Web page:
Holy novel!
post #18 of 49


There's a lot of good advice that pp's have shared. K was a nightmare for ds. We moved out of state, chose a different school, and 1st grade was better. But when he started 2nd grade, we started to see some of the same issues and decided to pull him to HS. Over the past 1 3/4 years, ds has matured and is much better able to handle his emotions. So much so that he actually feels confident enough to go back to school next year - his choice. There may be a maturity factor to your dd's issues that can't be rushed, as memee noted.

I don't like that the school seems unable to work with your dd or provide other alternatives than to send her out of the classroom or home when there's a problem. I understand that the school may be small and doesn't have extra resources, but Linda on the Move and joensally have addressed the problems with this. This school may not be the best choice for your dd. While you are meeting with the school, you may want to check your gut and decide if what they are recommending is too much like trying to shove a square peg into a round hole. You will want to check your anxiety comfort level with this since you will essentially be on call every day that your dd is in school in case she needs to be sent home.

I really agree with the therapist suggestion. But please know that sometimes therapy takes awhile. Even finding the right therapist could take awhile. And you really do have time, even if it doesn't feel like it. The best thing that you can do through this is to give your dd time and support to help her.
post #19 of 49
Thread Starter 
Thanks. I am getting more and more upset about this. The more I think about it, the worse sending her home for the day sits with me. At the same time, I am extremely wary of doing or saying anything that would make it possible to suggest that DD has special needs that current school staff are not addressing. I just checked the school code of conduct, and they basically have carte blanche to kick her out whenever they want. joensally is correct that we basically have no other options (besides homeschooling or virtual schooling, and DD is a major extrovert who loves people) till second grade.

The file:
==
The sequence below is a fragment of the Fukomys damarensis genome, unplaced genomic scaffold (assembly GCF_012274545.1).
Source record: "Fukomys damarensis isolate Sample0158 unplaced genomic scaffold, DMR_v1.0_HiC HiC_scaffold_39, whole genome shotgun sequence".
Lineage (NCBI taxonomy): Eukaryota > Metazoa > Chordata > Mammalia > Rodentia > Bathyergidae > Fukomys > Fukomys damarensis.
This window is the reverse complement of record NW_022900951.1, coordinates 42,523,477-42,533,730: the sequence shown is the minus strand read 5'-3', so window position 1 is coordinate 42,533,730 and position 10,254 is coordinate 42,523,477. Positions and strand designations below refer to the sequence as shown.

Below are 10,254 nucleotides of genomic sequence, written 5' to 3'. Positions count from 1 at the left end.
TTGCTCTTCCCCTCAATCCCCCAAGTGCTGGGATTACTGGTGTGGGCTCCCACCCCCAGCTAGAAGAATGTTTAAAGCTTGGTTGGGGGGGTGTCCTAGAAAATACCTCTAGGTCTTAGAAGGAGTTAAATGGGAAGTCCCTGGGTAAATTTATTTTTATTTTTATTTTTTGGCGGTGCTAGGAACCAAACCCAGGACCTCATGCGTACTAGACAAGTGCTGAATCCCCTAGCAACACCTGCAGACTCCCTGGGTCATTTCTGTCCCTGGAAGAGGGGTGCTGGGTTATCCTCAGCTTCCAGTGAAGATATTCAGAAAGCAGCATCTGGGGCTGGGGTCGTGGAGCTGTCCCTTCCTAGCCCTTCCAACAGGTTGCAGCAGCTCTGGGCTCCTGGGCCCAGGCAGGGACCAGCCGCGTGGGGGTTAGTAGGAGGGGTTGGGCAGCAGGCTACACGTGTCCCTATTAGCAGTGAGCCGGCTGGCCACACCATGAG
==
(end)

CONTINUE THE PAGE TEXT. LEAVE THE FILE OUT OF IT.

Any suggestions on how to handle this upcoming conference are welcome.
post #20 of 49
loraxc from my experience with elem schools and dcs i can see why they would want to send your dd home instead of work with her. esp. as the class size is so small.

they just dont have the staff to give your dd one on one time that she needs. i am sure they are saying this because she is using up too much of their resources. while causing a distraction which is not that big.

i would try not to get upset. do whatever you can to not do that because it really affects the way you say things at the conference.

go with the attitude that they would really like to help but really arent able to. i know at my dd's public school and at her previous small ps/dc it would be a staff issue.

however you know you have to take your dd out of there if they are not being sympathetic at all and implying there's something wrong with your dd. i am sure she has picked up the disapproving air of the principal and other staff in much the same way you have.

s at least with the upcoming conference you will know for sure the attitude of the school.

maybe your dd might improve over the summer holidays.

on days they have subs could you volunteer at the classroom. or volunteer on a regular basis?